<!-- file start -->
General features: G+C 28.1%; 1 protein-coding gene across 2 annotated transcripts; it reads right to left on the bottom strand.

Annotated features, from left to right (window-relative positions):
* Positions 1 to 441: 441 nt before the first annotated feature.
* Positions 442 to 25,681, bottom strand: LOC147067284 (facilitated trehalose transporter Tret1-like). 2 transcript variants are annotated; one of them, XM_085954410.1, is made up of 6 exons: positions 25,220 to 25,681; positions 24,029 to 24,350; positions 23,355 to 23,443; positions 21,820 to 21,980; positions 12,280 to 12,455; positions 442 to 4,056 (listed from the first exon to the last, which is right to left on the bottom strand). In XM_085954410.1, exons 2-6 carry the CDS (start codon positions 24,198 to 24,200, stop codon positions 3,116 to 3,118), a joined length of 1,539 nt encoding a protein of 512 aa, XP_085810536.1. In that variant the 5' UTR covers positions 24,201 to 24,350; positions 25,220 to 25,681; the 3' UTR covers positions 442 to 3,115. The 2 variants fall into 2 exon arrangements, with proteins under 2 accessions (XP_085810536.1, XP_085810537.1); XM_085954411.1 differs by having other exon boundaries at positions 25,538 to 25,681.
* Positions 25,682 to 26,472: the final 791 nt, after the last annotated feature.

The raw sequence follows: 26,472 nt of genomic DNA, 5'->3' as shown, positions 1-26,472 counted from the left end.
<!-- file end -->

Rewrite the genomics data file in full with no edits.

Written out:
General features: G+C 28.1%; 1 protein-coding gene across 2 annotated transcripts; it reads right to left on the bottom strand.

Annotated features, from left to right (window-relative positions):
* Positions 1 to 441: 441 nt before the first annotated feature.
* Positions 442 to 25,681, bottom strand: LOC147067284 (facilitated trehalose transporter Tret1-like). 2 transcript variants are annotated; one of them, XM_085954410.1, is made up of 6 exons: positions 25,220 to 25,681; positions 24,029 to 24,350; positions 23,355 to 23,443; positions 21,820 to 21,980; positions 12,280 to 12,455; positions 442 to 4,056 (listed from the first exon to the last, which is right to left on the bottom strand). In XM_085954410.1, exons 2-6 carry the CDS (start codon positions 24,198 to 24,200, stop codon positions 3,116 to 3,118), a joined length of 1,539 nt encoding a protein of 512 aa, XP_085810536.1. In that variant the 5' UTR covers positions 24,201 to 24,350; positions 25,220 to 25,681; the 3' UTR covers positions 442 to 3,115. The 2 variants fall into 2 exon arrangements, with proteins under 2 accessions (XP_085810536.1, XP_085810537.1); XM_085954411.1 differs by having other exon boundaries at positions 25,538 to 25,681.
* Positions 25,682 to 26,472: the final 791 nt, after the last annotated feature.

The raw sequence follows: 26,472 nt of genomic DNA, 5'->3' as shown, positions 1-26,472 counted from the left end.